16 Days Of Discontent: Day 15 – Sex work

The 16 Days of Activism to End Violence Against Women were first introduced into South Africa by women’s organisations in 1993, with government taking up the Campaign in 1997. In 2015 our big question is what has changed?

Picture of a sex worker standing in a streetOne way to answer this question is to revisit those draft laws and policies with the potential to curb violence against women – but which have been forgotten. Today’s focus is on the remaining provisions of the 1957 Sexual Offences Act which criminalise a range of acts associated with adult sex work.

Finalisation of law reform processes dealing with adult prostitution/sex work: 2/10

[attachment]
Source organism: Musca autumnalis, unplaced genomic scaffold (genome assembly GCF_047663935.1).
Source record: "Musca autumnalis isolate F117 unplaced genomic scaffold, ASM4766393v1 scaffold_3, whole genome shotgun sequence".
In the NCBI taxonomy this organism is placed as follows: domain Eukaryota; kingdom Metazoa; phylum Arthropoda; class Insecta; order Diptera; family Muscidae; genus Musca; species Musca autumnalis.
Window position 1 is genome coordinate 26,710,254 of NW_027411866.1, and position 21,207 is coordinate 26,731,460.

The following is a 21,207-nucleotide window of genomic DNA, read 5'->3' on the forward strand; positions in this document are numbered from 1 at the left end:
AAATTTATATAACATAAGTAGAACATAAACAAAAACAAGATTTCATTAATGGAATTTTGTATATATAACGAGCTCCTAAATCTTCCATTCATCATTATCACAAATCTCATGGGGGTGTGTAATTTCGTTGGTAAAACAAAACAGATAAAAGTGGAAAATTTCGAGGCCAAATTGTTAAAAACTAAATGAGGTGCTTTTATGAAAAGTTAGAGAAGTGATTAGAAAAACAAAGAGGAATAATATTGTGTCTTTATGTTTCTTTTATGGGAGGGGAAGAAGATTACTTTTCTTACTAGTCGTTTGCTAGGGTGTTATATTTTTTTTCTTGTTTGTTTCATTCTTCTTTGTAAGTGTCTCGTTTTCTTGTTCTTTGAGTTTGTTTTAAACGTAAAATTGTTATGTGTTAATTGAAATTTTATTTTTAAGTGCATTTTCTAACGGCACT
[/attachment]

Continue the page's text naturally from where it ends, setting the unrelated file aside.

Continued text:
Sex workers experience high levels of violence perpetrated by clients, police and even the public. In Cape Town, a study found that 12% of street-based sex workers had been raped by a policeman, while approximately 70% of sex workers who approached the Women’s Legal Centre for legal advice and assistance reported police abuse in a two-year research study in Cape Town, Johannesburg, Pretoria and Durban. In addition, because many police officers believe the myth that it is “impossible” for a sex worker to be raped they are often unwilling to open a case even if a sex worker makes a complaint.

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